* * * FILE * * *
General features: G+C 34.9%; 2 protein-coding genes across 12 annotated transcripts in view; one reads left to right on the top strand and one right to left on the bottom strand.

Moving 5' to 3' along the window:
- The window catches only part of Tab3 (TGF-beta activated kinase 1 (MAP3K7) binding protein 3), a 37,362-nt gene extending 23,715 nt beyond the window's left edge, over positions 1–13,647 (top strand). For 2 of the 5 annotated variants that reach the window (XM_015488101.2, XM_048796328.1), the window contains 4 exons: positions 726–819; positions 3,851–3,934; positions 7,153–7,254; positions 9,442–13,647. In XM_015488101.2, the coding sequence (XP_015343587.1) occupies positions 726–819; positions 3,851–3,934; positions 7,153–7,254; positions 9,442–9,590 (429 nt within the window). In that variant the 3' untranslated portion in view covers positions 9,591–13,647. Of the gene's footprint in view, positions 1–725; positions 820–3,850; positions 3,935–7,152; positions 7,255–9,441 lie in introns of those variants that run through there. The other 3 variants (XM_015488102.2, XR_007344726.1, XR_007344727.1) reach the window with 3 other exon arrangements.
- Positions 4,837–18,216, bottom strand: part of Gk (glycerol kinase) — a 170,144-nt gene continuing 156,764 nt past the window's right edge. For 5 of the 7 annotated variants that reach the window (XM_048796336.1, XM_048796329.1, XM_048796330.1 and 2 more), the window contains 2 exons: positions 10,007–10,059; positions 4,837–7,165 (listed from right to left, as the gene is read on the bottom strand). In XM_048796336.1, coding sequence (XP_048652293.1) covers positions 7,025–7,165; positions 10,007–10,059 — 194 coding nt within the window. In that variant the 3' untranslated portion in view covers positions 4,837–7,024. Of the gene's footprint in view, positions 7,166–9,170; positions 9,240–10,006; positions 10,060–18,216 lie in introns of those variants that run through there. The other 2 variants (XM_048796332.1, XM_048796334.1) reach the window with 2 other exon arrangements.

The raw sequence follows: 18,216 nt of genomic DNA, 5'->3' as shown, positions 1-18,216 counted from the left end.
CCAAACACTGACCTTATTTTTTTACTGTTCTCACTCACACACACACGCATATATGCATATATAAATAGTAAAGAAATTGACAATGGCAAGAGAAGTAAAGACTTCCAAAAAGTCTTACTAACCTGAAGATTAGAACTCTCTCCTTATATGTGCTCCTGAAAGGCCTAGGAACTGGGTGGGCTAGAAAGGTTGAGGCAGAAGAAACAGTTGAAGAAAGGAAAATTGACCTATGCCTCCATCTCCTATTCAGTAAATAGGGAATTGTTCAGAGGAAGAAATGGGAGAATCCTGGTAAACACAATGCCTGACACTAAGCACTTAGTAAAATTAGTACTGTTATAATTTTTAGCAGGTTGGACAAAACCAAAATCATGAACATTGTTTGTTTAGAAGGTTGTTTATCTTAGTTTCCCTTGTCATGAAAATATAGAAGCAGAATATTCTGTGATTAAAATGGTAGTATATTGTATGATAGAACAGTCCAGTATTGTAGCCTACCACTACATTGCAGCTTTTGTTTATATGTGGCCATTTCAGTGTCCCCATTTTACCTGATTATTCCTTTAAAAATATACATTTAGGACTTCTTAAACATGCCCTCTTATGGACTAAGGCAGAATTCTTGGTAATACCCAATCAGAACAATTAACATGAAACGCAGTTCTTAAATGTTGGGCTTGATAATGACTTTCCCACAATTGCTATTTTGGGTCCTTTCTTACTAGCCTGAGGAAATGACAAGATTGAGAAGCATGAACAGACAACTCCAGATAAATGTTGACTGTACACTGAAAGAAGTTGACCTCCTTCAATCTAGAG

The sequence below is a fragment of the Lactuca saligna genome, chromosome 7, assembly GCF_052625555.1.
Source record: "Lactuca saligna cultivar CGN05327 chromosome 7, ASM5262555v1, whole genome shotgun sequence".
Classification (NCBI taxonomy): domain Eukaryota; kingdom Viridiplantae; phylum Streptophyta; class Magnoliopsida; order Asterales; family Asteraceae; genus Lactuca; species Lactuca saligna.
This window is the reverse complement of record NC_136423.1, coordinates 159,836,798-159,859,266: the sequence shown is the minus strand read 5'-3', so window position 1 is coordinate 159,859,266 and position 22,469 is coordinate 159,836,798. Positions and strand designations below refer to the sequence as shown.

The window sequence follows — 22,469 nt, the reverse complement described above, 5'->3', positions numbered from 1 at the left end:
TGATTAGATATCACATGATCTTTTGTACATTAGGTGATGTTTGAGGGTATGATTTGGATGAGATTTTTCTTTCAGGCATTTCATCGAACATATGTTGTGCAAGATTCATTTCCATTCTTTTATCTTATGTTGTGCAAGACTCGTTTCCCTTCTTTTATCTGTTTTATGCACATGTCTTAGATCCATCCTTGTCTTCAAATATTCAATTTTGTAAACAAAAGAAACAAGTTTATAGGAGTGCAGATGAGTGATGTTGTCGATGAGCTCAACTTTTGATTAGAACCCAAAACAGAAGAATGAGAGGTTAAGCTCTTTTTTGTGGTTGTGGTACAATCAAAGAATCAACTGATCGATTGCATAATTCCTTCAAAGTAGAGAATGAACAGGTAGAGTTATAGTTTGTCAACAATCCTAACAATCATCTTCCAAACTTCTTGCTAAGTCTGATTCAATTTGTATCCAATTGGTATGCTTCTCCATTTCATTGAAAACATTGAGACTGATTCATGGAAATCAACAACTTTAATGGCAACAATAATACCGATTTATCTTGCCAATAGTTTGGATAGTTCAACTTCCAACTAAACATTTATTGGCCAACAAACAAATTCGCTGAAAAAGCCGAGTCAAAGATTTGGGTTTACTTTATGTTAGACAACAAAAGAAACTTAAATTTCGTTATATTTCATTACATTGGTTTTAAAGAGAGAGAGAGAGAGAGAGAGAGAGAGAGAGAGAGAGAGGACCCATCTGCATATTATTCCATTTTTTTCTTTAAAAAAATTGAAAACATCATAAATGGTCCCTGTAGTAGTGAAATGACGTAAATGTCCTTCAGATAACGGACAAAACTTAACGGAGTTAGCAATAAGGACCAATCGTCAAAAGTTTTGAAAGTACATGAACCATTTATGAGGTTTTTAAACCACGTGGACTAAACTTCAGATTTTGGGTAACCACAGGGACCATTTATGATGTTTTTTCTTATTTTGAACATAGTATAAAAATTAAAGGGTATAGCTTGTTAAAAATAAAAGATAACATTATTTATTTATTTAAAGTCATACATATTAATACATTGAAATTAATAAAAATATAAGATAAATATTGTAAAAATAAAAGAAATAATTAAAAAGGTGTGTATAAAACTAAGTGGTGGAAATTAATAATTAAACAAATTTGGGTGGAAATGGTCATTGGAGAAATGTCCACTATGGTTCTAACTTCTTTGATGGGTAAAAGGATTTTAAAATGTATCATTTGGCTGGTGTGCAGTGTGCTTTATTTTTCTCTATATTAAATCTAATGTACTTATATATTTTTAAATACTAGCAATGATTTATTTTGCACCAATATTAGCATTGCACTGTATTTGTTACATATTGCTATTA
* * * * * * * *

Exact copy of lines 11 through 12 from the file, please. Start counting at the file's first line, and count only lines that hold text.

The window sequence follows — 22,469 nt, the reverse complement described above, 5'->3', positions numbered from 1 at the left end:
TGATTAGATATCACATGATCTTTTGTACATTAGGTGATGTTTGAGGGTATGATTTGGATGAGATTTTTCTTTCAGGCATTTCATCGAACATATGTTGTGCAAGATTCATTTCCATTCTTTTATCTTATGTTGTGCAAGACTCGTTTCCCTTCTTTTATCTGTTTTATGCACATGTCTTAGATCCATCCTTGTCTTCAAATATTCAATTTTGTAAACAAAAGAAACAAGTTTATAGGAGTGCAGATGAGTGATGTTGTCGATGAGCTCAACTTTTGATTAGAACCCAAAACAGAAGAATGAGAGGTTAAGCTCTTTTTTGTGGTTGTGGTACAATCAAAGAATCAACTGATCGATTGCATAATTCCTTCAAAGTAGAGAATGAACAGGTAGAGTTATAGTTTGTCAACAATCCTAACAATCATCTTCCAAACTTCTTGCTAAGTCTGATTCAATTTGTATCCAATTGGTATGCTTCTCCATTTCATTGAAAACATTGAGACTGATTCATGGAAATCAACAACTTTAATGGCAACAATAATACCGATTTATCTTGCCAATAGTTTGGATAGTTCAACTTCCAACTAAACATTTATTGGCCAACAAACAAATTCGCTGAAAAAGCCGAGTCAAAGATTTGGGTTTACTTTATGTTAGACAACAAAAGAAACTTAAATTTCGTTATATTTCATTACATTGGTTTTAAAGAGAGAGAGAGAGAGAGAGAGAGAGAGAGAGAGAGAGAGGACCCATCTGCATATTATTCCATTTTTTTCTTTAAAAAAATTGAAAACATCATAAATGGTCCCTGTAGTAGTGAAATGACGTAAATGTCCTTCAGATAACGGACAAAACTTAACGGAGTTAGCAATAAGGACCAATCGTCAAAAGTTTTGAAAGTACATGAACCATTTATGAGGTTTTTAAACCACGTGGACTAAACTTCAGATTTTGGGTAACCACAGGGACCATTTATGATGTTTTTTCTTATTTTGAACATAGTATAAAAATTAAAGGGTATAGCTTGTTAAAAATAAAAGATAACATTATTTATTTATTTAAAGTCATACATATTAATACATTGAAATTAATAAAAATATAAGATAAATATTGTAAAAATAAAAGAAATAATTAAAAAGGTGTGTATAAAACTAAGTGGTGGAAATTAATAATTAAACAAATTTGGGTGGAAATGGTCATTGGAGAAATGTCCACTATGGTTCTAACTTCTTTGATGGGTAAAAGGATTTTAAAATGTATCATTTGGCTGGTGTGCAGTGTGCTTTATTTTTCTCTATATTAAATCTAATGTACTTATATATTTTTAAATACTAGCAATGATTTATTTTGCACCAATATTAGCATTGCACTGTATTTGTTACATATTGCTATTA